Oral Health and Body Health: The Connection
Gum disease is the most commonly-occuring chronic infectious disease in the world, even more common than the cold and sniffles. Population surveys and studies done in America show that more than 50 percent of Americans have gingivitis and nearly one-third have periodontitis, according to the American Academy of Periodontology.
The word “periodontal” means “around the tooth.” Periodontal disease is a chronic bacterial infection that affects the gums and bone anchoring your teeth. Periodontal disease can happen to just one tooth or a lot of your teeth. Periodontal disease has its origin when the microbes and dental plaque (that clear, sticky buildup forming on your teeth every day) irritate the gums.
It may sound weird, but, the germs from gum disease are able to circulate through your entire body to other organs, such as your heart, digestive system, and lungs. The bottom line is that periodontal disease is a bigger risk factor to one’s health than we thought before. In conclusion, to maintain your overall health, take action now to protect your gums.
Other studies show that any treatment you are receiving for numerous illnesses like cardiovascular disease, lung disease such as emphysema or COPD, diabetes, hip replacement, kidney disease, cancer, rheumatoid arthritis, and/or pregnancy may be hindered by micro-organisms from the mouth.
The Signposts of Periodontal Disease:
• Blood on your toothbrush after brushing
• Blood on your floss after flossing your teeth
• Aching, shiny red or puffy gums
• Loose and/or wobbly teeth
• Tooth roots becoming exposed
• Untreatable bad breath (halitosis)
• Pus or white film between the teeth
• Discomfort when chewing or biting
• A change in how your teeth come together
• Recently developed spaces between teeth
• Finding food packed up in your gums
Periodontal Disease Likely To Contribute To Diabetes
While adults with diabetes are more prone to periodontal disease, we didn’t know which came first, the diabetes or the periodontal disease. In 1993, researchers at Columbia University’s Mailman School of Public Health followed about 9,000 participants who tested negative for diabetes. As the years went by, over 800 of them developed diabetes. What they discovered was if a participant had advanced periodontal disease, they had twice the odds of becoming a diabetic inside of twenty years, even after adjusting for age, smoking, obesity and diet.
According to Dr. Demmer, associate research scientist in the Department of Epidemiology at Columbia University’s School of Public Health, “Over twenty years of observing, we can see that research subjects who had periodontitis were twice as likely to develop Type 2 diabetes sometime in the near future when we compare them to those without periodontitis.”
Doctors Are Now Advising You To Make a Dental Hygiene Appointment To Stop Heart Disease
When you visit Gladstone Family Dental Group’s hygienists to help prevent periodontal disease, you are decreasing your chances for developing heart disease.
Studies have discovered that people with periodontal disease have higher odds of also having coronary artery disease than those who don’t. Researchers believe that bacteria originating from chronic gum disease can spread through the bloodstream and contribute to heart disease and other parts of the body.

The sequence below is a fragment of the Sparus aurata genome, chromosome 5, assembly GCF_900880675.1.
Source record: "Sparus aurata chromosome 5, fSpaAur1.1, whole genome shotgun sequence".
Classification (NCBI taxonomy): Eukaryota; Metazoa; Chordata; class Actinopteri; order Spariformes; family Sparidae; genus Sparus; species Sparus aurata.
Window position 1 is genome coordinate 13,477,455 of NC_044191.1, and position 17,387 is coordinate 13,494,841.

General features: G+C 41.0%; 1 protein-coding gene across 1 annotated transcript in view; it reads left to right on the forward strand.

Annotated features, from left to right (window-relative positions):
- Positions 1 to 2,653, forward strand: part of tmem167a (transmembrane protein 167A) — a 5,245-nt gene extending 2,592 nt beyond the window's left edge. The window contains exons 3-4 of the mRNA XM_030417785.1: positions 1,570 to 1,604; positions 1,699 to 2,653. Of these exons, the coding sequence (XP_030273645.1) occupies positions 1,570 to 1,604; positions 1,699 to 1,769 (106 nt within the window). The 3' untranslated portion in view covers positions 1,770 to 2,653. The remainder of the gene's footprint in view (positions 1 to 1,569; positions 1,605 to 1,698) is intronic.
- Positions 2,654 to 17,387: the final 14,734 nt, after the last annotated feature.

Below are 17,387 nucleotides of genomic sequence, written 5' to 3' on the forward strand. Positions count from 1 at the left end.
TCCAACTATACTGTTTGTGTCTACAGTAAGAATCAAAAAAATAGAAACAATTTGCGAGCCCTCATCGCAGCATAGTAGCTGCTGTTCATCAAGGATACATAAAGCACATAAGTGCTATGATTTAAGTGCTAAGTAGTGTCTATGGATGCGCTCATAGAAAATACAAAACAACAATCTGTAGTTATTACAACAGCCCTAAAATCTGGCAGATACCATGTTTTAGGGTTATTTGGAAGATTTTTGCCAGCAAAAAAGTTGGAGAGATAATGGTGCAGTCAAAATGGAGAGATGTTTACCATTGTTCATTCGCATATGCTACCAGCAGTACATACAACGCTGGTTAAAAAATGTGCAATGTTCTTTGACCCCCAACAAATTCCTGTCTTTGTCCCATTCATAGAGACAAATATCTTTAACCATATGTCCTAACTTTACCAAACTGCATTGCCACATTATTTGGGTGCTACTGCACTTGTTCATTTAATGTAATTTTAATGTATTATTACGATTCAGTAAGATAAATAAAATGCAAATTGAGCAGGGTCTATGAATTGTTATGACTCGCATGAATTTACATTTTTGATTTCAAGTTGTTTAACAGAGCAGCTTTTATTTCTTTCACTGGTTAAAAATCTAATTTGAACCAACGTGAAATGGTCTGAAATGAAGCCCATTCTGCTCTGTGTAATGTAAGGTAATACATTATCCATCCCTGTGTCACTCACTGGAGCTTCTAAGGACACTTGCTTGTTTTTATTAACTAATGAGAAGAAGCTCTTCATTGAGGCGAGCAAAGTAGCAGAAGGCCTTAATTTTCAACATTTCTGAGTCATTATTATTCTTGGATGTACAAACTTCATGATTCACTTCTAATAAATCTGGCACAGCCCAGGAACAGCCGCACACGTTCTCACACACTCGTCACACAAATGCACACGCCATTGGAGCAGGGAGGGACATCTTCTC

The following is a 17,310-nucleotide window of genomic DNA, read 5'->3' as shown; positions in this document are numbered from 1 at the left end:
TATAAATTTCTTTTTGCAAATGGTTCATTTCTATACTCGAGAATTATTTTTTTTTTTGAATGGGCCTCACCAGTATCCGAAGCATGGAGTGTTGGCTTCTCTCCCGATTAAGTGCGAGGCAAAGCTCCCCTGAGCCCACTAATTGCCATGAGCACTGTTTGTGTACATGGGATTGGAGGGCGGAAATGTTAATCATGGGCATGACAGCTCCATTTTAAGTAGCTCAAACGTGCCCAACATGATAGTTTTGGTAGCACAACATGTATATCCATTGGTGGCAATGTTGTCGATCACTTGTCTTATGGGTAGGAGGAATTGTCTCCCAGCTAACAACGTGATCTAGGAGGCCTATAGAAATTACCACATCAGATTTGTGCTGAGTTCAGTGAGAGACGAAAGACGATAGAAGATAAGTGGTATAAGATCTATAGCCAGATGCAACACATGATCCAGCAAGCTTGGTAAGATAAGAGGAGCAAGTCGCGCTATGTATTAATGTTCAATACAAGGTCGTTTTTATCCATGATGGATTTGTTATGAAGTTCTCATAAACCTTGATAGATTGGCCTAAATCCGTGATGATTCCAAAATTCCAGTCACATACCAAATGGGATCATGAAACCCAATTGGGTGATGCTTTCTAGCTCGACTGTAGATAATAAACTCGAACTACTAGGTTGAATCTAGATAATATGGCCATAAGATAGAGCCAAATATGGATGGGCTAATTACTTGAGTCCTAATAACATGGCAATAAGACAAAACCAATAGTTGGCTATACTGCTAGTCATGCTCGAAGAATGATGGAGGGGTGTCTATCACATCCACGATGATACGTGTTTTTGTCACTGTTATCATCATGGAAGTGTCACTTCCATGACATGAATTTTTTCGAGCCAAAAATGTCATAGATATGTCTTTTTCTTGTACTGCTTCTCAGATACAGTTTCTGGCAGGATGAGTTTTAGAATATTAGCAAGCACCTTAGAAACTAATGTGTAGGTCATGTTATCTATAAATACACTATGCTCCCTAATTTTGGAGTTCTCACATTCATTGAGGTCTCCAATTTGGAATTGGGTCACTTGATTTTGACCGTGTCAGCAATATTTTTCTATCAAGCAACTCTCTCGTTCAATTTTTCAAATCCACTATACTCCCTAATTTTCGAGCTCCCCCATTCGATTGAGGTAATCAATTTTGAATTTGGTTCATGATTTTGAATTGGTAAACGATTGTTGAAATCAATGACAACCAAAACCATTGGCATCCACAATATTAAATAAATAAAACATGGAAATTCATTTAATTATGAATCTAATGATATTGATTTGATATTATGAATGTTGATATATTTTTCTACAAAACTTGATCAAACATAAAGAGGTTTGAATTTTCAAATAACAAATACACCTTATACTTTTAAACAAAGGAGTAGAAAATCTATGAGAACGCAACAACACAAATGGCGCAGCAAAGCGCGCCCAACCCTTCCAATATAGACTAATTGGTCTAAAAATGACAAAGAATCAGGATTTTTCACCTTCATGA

Over the last ten years, several studies have concluded that there is a proven connection between periodontal disease and coronary heart disease. One result of unchecked periodontal disease is the loss of teeth. When gum disease gets bad enough, your teeth can wiggle out.
Researchers in Finland began to investigate the connection between the number of missing teeth in a person and the rate of diagnosed heart disease in the group. They looked at over 1300 men between the ages of 45 and 64. What they discovered was that those men with a higher number of missing teeth from chronic periodontal disease also had a higher incidence of heart disease. Their conclusions? Gum disease has been found to increase the risk of heart attack by as much as 25 percent. It increases the occurrence of stroke by 1000%.
Gum Disease Get’s Into Your Lungs
According to the Centers for Disease Control, people with chronic periodontal disease experience more bouts with pneumonia. Therefore, making a periodontal therapy and hygiene appointment is a smart move in diminishing your chances of getting pneumonia again this year.
What This All Means To Dentists
In the past, dental practices vowed to save your teeth with regular cleanings. From now on, we have to expand our focus of care. If you have an inflammatory condition like periodontal disease, you are more at risk for more serious systemic problems, whether it’s heart problems, diabetes, or rheumatoid arthritis. From now on, as we take care of your mouth, we aren’t just saving your teeth, which in itself is an admirable goal, we could also be protecting your life as well.
Dr. Platt and Dr. Dale conclude, “It’s no longer good enough to just keep watch on at-risk areas in the gums. Instead, attacking gum disease aggressively will become a top priority for maintaining, and improving our patients’ overall health and their enjoyment of life. In fact, it will mean that if our patients’ teeth and gums are not healthy, we can assume that they are not healthy overall.”